Tendinitis is a painful inflammation of the tendons – in this case, those of the wrist and hands. This inflammation can result from injuries, repetitive use in stressful or awkward tasks, and similar sources. Pain, stiffness of the wrist or hand joints, swelling, an unpleasant “stuffed” feeling inside the wrist, and inability to complete even ordinary tasks without addition pain and irritation resulting are all hallmarks of this unpleasant condition.
Tendinitis can cramp your lifestyle, affect your productivity at work, interfere with your driving, and reduce your enjoyment of various hobbies and pastimes. Being interrupted by a sharp, hot twinge of pain every time you flex your wrist is a distraction and burden, while the stiffness and weakness that often accompany tendinitis cause an objective, physical degradation of your hands’ function.
Fortunately, there are ways to deal with tendinitis without resort to a doctor or a surgeon – though you should probably see a doctor regardless and consult with them before beginning a home treatment program. The core of any good treatment and rehabilitation program designed to free you from tendinitis at least partially is a selection of well-chosen exercises.
Note that anti-tendinitis exercises are very helpful in many cases, but they are by no means a magical cure. There are cases of tendinitis which are too serious for any exercises to help. There are also many which can improved, but not entirely banished. Some damage is permanent, and there is not always a complete cure.
Go into your tendinitis-defeating exercise program with realistic expectations. Exercises of this type will help you restore quite a bit of lost function and achieve a much greater level of comfort, but you will need to impose some limits on your activities in order to avoid developing a full-blown case of tendinitis again in a few weeks or months.
You will also need to carry out your exercise program regularly for some time before positive results appear – be patient, and don’t overdo your efforts in an attempt to hurry the process. It is better to work slowly and build certain results, than to rush and injure yourself worse.
Potential Wrist Problems that You Are Counteracting
A basic understanding of how your wrist is constructed and what portions of your hands and wrists you will be exercising will help you analyze the sensations you are feeling while carrying out these exercises.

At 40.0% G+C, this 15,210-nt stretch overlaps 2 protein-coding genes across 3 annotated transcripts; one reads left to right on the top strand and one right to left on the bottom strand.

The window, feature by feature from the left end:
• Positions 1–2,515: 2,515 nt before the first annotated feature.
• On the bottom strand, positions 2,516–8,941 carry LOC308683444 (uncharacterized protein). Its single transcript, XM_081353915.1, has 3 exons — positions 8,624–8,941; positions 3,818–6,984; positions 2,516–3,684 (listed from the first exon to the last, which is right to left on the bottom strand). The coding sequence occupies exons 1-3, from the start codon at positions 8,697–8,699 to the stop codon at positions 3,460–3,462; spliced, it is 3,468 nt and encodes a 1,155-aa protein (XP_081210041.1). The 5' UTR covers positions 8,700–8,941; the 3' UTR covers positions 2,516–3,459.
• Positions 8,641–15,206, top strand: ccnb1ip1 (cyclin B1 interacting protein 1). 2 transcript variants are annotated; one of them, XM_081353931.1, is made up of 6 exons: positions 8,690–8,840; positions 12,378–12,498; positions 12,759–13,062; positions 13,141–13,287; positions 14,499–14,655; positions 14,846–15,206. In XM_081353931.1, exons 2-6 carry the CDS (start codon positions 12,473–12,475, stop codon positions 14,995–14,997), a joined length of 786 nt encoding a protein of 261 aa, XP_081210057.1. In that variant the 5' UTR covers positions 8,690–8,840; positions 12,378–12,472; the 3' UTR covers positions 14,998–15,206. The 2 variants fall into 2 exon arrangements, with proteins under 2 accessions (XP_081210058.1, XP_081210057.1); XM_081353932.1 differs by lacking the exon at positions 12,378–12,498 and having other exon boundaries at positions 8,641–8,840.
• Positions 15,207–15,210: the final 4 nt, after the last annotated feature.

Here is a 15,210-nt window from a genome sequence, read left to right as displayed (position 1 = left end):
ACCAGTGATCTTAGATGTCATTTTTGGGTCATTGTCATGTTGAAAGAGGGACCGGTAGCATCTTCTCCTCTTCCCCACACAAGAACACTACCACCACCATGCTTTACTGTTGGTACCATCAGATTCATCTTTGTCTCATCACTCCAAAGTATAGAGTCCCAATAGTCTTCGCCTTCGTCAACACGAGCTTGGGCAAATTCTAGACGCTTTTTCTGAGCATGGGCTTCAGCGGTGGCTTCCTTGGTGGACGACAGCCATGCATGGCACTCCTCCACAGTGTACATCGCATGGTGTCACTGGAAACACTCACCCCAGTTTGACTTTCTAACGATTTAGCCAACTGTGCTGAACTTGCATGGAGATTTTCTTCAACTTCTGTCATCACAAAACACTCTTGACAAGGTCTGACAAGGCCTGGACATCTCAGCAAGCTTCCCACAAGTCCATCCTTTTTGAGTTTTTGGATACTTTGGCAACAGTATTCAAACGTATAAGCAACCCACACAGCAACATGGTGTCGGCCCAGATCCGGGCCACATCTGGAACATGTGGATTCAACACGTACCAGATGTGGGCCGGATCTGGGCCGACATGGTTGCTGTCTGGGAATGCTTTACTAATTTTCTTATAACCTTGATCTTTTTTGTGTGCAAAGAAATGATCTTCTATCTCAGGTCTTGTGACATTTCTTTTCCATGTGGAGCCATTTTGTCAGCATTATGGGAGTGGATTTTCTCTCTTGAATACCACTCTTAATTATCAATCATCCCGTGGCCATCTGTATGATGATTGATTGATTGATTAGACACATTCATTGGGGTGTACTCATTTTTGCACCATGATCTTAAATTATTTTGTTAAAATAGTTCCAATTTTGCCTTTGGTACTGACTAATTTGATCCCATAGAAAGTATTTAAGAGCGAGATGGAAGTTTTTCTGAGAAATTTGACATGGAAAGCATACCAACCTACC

A bundle of nine tendons and three major nerves passes through the carpal tunnel in your wrist. These physical features are all concerned with making your hand work properly. The trio of large nerves provides the sensitivity which characterized our hands and allows us the fine motor control that permits everything from typing on a keyboard to painting a delicate porcelain vase or performing brain surgery. Swelling that affects the nerves will produce numbness, tingling, or pain in the hands and wrists.
The nine tendons are all hooked up to your finger joints, pass through the carpal tunnel, and are anchored further up your arm to give leverage to their action. One tendon connects to the single joint in the middle of your thumb, while the other eight tendons connect to the two joints in the middle of each finger. The knuckles are not the endpoints of any of these tendons.
Nature intends for the tendons and the major nerves to glide smoothly back and forth through the carpal tunnel as you move your wrists, hands, and fingers. All of these structures are rubbery and stretchy, but can develop problems with overuse, age, or injury.
Tendinitis – What It Is
Tendinitis is caused by strain or injuries, and involves swelling and irritation of the tendons. This produces stiffness, pain, and sometimes external swelling of the wrist as well. With the tendons and nerves squeezed together in the carpal tunnel due to their expansion from irritation, they rub against each other as they work, and may even form small adhesions.
The hand exercises devised to help with tendinitis will not strengthen your hands (other than, perhaps, to a tiny, accidental degree). They are meant to loosen the tightness in the carpal tunnel, eliminate adhesions, and promote the internal lubrication that lets the tendons move smoothly and painlessly. You can find more details about these exercises on the following pages.